Author: Jo Kempster
The very fact that there is a week devoted to highlighting Mental Health emphasises how important this now is. The Mental Health Foundation, who organise the awareness week, are calling for change – for a less stressed nation.
But why do we need to become less stressed? Stress in itself is not a mental health problem. Many years ago it was a vital part of our ancestors ability to survive. It was the means of preparing ourselves against danger. When it works properly the amygdala (the part of our brain controlling emotions like fear and anxiety) switches on like a light. At that point the brain shuts down any unnecessary functions and hormones, such as cortisol, flood the blood with glucose, giving a power surge to the body’s muscles to respond in two ways: flight or fight.
But what social scientists are discovering is that we have lost the ability to only switch the light on when there is real danger. Our brains cannot distinguish between a lion’s menacing presence and the affront of a rude person who pushes past you in the queue. The physiological response is the same so many of us are triggering our stress response repeatedly every day – day in, day out.
It doesn’t take a genius to work out that this is going to have a detrimental effect on the body – causing what is known as the allostatic overload or general ‘wear and tear on the body’. Over time this can lead to physical illnesses such as heart disease, insomnia, muscle pain, damage to the immune system and even cancer. Researchers at the Yale Stress Center have also discovered that continual stress leads to the prefrontal cortex part of our brain being shut down and even reduced in size.
This prefrontal cortex regulates our amygdala, blood pressure and heart beat. It also enables us to learn, plan, concentrate and make judgements. So when this begins to stop working we struggle to cope with the continual decisions that make up our day to day lives.
We’ve all been in a position where we just can’t make a decision and for most of us that point is reached when we’re at our greatest stress.
Clearly we need to reduce the continual stress symptoms that so many of us encounter every day, whether at home or in the work place.
One of the concepts currently popular is ‘Mindfulness’. The Cambridge Dictionary defines this as “The practice of being aware of your body, mind, and feelings in the present moment, thought to create a feeling of calm.”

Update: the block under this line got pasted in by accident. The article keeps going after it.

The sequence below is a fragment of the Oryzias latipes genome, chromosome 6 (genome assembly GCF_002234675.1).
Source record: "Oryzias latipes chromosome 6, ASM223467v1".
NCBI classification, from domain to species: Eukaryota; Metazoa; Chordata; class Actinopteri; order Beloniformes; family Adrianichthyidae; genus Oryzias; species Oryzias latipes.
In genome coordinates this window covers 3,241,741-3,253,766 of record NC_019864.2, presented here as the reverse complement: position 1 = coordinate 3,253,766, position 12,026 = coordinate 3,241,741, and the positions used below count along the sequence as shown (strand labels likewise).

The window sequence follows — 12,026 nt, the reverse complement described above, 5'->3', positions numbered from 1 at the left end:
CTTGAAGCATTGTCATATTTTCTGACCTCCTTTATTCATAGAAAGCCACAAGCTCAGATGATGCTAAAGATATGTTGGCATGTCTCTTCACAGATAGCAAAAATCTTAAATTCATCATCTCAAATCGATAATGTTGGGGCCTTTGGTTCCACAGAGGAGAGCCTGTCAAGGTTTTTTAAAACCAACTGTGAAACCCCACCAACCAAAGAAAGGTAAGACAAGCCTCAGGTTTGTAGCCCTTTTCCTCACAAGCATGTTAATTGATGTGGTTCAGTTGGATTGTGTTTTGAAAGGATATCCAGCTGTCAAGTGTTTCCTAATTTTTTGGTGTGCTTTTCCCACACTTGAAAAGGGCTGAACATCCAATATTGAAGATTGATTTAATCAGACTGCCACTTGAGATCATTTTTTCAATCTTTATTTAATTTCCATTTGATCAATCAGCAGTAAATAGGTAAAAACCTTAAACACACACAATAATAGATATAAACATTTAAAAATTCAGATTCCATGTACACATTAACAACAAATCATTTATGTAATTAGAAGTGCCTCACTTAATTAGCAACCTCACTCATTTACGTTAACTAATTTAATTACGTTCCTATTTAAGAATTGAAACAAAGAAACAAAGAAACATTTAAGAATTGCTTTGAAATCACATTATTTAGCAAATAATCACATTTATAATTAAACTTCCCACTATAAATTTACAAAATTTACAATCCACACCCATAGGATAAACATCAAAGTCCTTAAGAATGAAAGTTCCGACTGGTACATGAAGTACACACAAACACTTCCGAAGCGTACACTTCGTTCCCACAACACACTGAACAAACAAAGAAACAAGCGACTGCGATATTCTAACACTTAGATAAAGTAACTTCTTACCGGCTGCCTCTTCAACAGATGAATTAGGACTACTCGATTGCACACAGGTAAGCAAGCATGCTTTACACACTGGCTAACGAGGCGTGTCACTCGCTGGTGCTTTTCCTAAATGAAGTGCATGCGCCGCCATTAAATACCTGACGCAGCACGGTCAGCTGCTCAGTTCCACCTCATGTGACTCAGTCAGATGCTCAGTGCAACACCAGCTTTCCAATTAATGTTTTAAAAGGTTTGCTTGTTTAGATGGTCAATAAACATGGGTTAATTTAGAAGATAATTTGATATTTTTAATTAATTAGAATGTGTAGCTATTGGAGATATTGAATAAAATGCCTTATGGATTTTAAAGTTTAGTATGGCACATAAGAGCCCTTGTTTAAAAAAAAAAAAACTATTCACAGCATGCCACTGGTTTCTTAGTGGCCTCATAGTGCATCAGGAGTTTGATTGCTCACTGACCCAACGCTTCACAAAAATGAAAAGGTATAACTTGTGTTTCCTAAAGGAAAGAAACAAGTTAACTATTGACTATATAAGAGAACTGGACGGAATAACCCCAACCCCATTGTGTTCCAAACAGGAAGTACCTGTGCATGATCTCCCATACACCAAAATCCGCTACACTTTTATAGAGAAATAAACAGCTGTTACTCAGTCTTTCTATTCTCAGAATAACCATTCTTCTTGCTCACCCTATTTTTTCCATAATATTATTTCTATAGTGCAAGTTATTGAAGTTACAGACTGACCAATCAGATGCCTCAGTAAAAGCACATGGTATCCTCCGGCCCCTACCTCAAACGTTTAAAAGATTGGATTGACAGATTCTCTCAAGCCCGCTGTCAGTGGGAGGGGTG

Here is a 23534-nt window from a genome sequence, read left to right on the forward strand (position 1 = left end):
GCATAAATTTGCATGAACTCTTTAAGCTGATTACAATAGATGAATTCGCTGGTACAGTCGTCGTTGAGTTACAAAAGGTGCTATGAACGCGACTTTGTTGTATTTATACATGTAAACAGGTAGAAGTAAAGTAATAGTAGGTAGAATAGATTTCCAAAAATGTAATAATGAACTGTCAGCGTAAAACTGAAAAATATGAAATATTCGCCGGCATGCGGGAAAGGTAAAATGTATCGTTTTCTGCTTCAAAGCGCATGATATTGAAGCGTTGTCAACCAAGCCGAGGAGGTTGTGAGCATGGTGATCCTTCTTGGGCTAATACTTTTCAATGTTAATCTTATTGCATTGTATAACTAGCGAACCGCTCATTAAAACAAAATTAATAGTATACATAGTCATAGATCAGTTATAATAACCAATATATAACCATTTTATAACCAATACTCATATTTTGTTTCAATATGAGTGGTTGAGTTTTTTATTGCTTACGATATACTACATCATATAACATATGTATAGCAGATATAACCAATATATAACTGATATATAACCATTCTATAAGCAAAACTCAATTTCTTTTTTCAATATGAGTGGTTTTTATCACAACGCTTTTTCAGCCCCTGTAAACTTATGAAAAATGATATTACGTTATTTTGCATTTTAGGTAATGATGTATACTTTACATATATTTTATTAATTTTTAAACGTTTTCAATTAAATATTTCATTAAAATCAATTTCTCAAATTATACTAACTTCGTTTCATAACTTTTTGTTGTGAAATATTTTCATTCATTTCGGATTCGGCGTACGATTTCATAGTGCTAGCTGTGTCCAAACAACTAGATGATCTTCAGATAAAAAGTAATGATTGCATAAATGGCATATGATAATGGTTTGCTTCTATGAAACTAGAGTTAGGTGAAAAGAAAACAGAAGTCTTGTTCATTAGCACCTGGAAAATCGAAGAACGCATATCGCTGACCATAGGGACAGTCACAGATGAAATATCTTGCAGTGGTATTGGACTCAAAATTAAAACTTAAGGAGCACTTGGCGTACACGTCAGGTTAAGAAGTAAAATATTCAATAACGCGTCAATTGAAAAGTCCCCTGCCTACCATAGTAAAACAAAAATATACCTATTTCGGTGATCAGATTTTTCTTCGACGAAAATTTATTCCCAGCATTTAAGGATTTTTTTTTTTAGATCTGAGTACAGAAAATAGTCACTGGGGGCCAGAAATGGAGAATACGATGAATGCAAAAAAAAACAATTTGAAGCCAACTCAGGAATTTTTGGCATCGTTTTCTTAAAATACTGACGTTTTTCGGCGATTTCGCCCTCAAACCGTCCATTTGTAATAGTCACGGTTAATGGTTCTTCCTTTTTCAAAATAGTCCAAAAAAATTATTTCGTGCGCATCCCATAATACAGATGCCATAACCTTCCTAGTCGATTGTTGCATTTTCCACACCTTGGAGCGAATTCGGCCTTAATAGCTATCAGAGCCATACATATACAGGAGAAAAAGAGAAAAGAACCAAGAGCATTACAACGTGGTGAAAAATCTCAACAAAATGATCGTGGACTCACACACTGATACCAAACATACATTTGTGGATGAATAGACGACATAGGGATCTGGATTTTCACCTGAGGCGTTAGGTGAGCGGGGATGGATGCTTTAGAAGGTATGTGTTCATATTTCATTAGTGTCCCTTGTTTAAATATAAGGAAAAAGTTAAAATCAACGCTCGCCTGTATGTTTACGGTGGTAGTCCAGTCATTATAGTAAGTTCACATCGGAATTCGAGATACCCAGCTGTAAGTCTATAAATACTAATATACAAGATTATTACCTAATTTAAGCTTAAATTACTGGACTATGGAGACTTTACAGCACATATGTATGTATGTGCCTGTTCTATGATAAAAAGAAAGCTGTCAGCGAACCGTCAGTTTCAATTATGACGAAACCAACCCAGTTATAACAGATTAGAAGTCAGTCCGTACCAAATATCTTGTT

A number of employers have brought in trainers to teach their employees how to use mindfulness. For some this has proved very beneficial. In parliament the Mindfulness All-Party Parliamentary Group is planning to make the UK a ‘mindful nation’, incorporating it into school curriculums, prisons, the workplace and healthcare. Mindfulness therapies are increasingly available on the NHS and companies such as Google, Goldman Sachs, Apple and Ikea have embraced mindfulness, routinely offering courses to employees.
Sharon Salzberg a mindfulness teacher and author who (along with Jack Kornfield and Tara Brach) founded the Insight Meditation Society in 1975 and played a key role in bringing mindfulness and mindfulness meditation to the West says, “Mindfulness isn’t difficult, we just need to remember to do it.”
But Mindfulness does not suit everyone and for some people it can actually increase their stress levels. Dr Miguel Farias, a reader in cognitive and biological psychology has scrutinised the scientific research around mindfulness and found the claims made by its advocates to be dubious. “When you compare it with other forms of psychotherapy or physical exercise the improvements are the same. Mindfulness performs no better than psychotherapy or jogging for 20 minutes every day.”
So maybe it is just a case of ‘horses for courses’ and fortunately there are numerous different ways of dealing with stress now available. Perhaps the first way of dealing with stress is identifying what is causing it.